Money Matters: When personal finance advice goes bad

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Money. It can be complicated and a constant source of worry for many in your viewing audience.

There’s also no shortage of sources of sometimes fishy advice on how make a quick buck or get rich quick.

And even legitimate experts aren’t always right, or right for everyone. One little tweet in May, linking to a January article, recently caused an online uproar with its advice:


That advice, cited in the MarketWatch article, came from investment firm Fidelity Investments, which surely knows a thing or two about managing money.

But the tweet generated a firestorm online. It was roasted as an unachievable milestone, quickly turning into a meme of other unrealistic or arbitrary milestones for 35-year-olds.

To be fair, the article cited many of the same challenges to this goal the target 30 somethings pointed out. Its bottom line advice was actually that, at an age when many are beginning to face mortgage payments and childcare costs, it’s important not to forget about retirement savings altogether.

MarketWatch acknowledged the outcry, but also hit back with an article by a columnist who did manage to retire at age 38, arguing that the original “save double your salary by age 35” advice isn’t entirely unreachable.

So who’s right?

Well, there are always more than two sides to every story, so the short answer can only be “it depends.”

Personal finance is just that: personal.

Smart financial decision making depends on an individual’s situation, goals, lifestyle, risk tolerance and more. Even sound financial principles may have exceptions.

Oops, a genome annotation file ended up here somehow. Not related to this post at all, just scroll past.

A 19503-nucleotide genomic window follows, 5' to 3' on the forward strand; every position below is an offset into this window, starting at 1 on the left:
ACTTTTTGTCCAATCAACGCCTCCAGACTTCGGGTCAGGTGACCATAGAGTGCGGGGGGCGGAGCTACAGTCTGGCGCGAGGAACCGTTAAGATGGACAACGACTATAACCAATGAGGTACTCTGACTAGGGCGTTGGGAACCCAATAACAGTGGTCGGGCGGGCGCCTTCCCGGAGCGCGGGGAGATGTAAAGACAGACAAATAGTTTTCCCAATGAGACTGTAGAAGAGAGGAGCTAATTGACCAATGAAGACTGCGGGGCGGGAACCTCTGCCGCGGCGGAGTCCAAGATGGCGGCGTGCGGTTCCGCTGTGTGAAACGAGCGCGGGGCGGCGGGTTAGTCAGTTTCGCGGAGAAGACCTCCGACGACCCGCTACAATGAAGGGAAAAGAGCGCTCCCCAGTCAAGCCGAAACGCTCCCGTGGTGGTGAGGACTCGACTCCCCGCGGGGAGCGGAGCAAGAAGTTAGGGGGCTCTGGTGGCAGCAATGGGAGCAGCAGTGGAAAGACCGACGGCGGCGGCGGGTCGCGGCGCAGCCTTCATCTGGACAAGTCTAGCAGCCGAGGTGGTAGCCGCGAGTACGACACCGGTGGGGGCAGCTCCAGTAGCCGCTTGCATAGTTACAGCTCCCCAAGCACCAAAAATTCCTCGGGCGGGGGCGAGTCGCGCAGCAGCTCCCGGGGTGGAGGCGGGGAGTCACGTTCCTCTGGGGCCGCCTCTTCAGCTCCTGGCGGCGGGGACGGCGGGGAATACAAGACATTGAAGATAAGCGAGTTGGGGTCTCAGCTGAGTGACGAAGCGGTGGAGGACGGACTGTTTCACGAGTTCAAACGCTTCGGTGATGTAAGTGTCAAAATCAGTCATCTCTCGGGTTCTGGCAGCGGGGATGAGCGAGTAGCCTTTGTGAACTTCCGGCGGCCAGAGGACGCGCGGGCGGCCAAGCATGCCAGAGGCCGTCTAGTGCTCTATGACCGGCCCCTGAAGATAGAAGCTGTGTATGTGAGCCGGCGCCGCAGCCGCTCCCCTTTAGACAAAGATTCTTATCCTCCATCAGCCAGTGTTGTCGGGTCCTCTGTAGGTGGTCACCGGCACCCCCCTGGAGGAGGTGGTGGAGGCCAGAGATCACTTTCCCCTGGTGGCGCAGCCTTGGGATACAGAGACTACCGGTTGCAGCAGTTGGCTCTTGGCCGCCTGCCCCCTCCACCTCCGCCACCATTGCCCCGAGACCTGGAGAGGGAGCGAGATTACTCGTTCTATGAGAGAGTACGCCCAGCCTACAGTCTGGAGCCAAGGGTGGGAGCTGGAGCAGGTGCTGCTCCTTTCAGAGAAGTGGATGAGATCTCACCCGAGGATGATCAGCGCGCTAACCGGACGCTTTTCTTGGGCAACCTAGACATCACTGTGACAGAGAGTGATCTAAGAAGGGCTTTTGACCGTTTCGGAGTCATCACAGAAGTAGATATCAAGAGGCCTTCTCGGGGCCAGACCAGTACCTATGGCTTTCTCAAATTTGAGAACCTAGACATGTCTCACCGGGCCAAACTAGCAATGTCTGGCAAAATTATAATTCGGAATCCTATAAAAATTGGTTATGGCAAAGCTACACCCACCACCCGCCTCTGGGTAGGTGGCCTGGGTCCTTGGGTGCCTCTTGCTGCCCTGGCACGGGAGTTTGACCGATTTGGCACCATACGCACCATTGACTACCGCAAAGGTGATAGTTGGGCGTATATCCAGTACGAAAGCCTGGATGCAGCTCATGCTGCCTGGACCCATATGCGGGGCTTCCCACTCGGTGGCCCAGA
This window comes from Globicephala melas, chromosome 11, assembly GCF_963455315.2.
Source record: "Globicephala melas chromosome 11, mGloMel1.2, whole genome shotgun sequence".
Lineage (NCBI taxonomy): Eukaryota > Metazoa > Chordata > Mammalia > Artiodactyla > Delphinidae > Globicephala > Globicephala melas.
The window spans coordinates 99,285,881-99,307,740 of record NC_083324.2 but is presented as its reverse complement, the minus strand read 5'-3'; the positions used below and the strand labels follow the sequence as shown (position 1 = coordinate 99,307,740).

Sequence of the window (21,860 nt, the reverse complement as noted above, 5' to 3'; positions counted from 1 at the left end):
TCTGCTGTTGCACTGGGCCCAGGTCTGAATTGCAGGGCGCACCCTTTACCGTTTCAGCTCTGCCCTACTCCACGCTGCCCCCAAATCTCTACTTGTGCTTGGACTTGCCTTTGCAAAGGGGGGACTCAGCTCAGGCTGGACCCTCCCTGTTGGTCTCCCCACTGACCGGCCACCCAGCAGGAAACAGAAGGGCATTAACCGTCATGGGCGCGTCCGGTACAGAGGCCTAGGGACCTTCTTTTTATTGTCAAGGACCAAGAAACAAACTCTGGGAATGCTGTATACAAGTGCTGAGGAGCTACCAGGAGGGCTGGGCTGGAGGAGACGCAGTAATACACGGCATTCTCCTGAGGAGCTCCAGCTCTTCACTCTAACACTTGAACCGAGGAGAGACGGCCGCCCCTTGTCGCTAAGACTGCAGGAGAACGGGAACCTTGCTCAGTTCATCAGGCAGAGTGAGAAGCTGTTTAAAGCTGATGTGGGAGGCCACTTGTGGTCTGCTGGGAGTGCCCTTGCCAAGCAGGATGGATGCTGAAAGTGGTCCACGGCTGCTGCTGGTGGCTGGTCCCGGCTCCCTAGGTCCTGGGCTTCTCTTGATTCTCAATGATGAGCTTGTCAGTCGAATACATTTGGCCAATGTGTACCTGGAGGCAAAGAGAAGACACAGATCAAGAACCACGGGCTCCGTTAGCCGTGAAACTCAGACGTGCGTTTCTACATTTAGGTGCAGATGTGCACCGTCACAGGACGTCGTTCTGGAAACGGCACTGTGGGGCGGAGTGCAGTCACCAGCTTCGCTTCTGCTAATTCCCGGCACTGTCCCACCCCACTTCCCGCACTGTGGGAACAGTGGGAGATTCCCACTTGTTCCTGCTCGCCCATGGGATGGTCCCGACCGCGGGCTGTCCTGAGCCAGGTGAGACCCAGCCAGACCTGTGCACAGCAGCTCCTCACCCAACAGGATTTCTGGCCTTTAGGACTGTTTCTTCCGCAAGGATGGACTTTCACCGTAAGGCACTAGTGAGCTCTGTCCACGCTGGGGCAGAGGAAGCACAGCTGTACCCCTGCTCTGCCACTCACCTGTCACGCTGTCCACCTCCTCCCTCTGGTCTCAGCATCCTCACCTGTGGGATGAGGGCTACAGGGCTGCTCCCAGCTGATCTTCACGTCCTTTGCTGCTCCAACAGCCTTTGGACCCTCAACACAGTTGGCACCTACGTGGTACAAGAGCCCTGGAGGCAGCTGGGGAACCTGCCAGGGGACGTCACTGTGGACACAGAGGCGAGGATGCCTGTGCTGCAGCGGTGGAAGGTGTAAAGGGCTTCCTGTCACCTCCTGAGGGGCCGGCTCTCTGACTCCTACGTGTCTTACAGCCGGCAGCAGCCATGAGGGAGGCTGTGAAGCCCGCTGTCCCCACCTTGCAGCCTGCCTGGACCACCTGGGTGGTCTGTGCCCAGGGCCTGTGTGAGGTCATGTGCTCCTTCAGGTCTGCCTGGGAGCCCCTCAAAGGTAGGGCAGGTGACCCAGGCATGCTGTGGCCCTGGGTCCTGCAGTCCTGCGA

Tried-and-true credit card wisdom can be wrong in some circumstances. “Never pay an annual fee?” Maybe a good call in general, but in some circumstances a fee can be lower than a card’s rewards value. “Never close a credit card account?” This is not necessarily bad advice either, but in some cases, it may be worth a small, temporary hit to your credit rating to avoid a card’s annual fee.

Generally sound advice can also be a bad fit if it doesn’t align with the goals and priorities of a particular stage of life. Here are three big examples of how traditional advice may not be a good fit for today’s millennials.

Traditional advice, particularly around saving, can be particularly out-of-touch for low income families, who don’t have the luxury of thinking about longer term finances and actually do better than others at tracking money.

The bottom line?

Traditional financial truisms packaged into headlines can’t tell the whole story when so many money matters are based on many variables.

Another consideration: “Experts have their own agendas. Figure out how to improve things as much as possible anyway,” says contributor Erik Sherman.

So how can reporters on the consumer beat avoid becoming the next meme?

Be sure to provide context to your stories. Include information about multiple options that may be better fits for different types of consumers. Make sure you’re talking to your whole audience, not just those with the most financial freedom. When talking to experts, push back. Ask when their advice may not apply. Remember to look for more than just two sides to any story.

Weekly Money Matters personal finance content for your newsroom is sponsored by the National Endowment for Financial Education.